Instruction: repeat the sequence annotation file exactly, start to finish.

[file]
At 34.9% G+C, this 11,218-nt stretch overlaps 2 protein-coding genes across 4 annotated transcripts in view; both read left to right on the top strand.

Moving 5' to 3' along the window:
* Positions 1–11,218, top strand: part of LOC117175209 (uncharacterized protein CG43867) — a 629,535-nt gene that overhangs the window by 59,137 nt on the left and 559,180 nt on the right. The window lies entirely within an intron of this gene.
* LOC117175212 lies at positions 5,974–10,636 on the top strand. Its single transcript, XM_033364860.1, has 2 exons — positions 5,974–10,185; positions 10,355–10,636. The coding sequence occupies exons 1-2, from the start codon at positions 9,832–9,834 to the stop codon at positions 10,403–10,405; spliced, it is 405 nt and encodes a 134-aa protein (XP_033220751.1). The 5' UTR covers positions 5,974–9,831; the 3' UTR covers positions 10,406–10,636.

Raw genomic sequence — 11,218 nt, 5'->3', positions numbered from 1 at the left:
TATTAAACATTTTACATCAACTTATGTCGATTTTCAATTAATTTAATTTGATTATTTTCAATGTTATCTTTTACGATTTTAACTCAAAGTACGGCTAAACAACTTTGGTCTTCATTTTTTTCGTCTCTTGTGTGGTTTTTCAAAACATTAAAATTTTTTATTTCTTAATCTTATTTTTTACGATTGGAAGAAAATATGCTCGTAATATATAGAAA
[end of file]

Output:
At 34.9% G+C, this 11,218-nt stretch overlaps 2 protein-coding genes across 4 annotated transcripts in view; both read left to right on the top strand.

Moving 5' to 3' along the window:
* Positions 1–11,218, top strand: part of LOC117175209 (uncharacterized protein CG43867) — a 629,535-nt gene that overhangs the window by 59,137 nt on the left and 559,180 nt on the right. The window lies entirely within an intron of this gene.
* LOC117175212 lies at positions 5,974–10,636 on the top strand. Its single transcript, XM_033364860.1, has 2 exons — positions 5,974–10,185; positions 10,355–10,636. The coding sequence occupies exons 1-2, from the start codon at positions 9,832–9,834 to the stop codon at positions 10,403–10,405; spliced, it is 405 nt and encodes a 134-aa protein (XP_033220751.1). The 5' UTR covers positions 5,974–9,831; the 3' UTR covers positions 10,406–10,636.

Raw genomic sequence — 11,218 nt, 5'->3', positions numbered from 1 at the left:
TATTAAACATTTTACATCAACTTATGTCGATTTTCAATTAATTTAATTTGATTATTTTCAATGTTATCTTTTACGATTTTAACTCAAAGTACGGCTAAACAACTTTGGTCTTCATTTTTTTCGTCTCTTGTGTGGTTTTTCAAAACATTAAAATTTTTTATTTCTTAATCTTATTTTTTACGATTGGAAGAAAATATGCTCGTAATATATAGAAA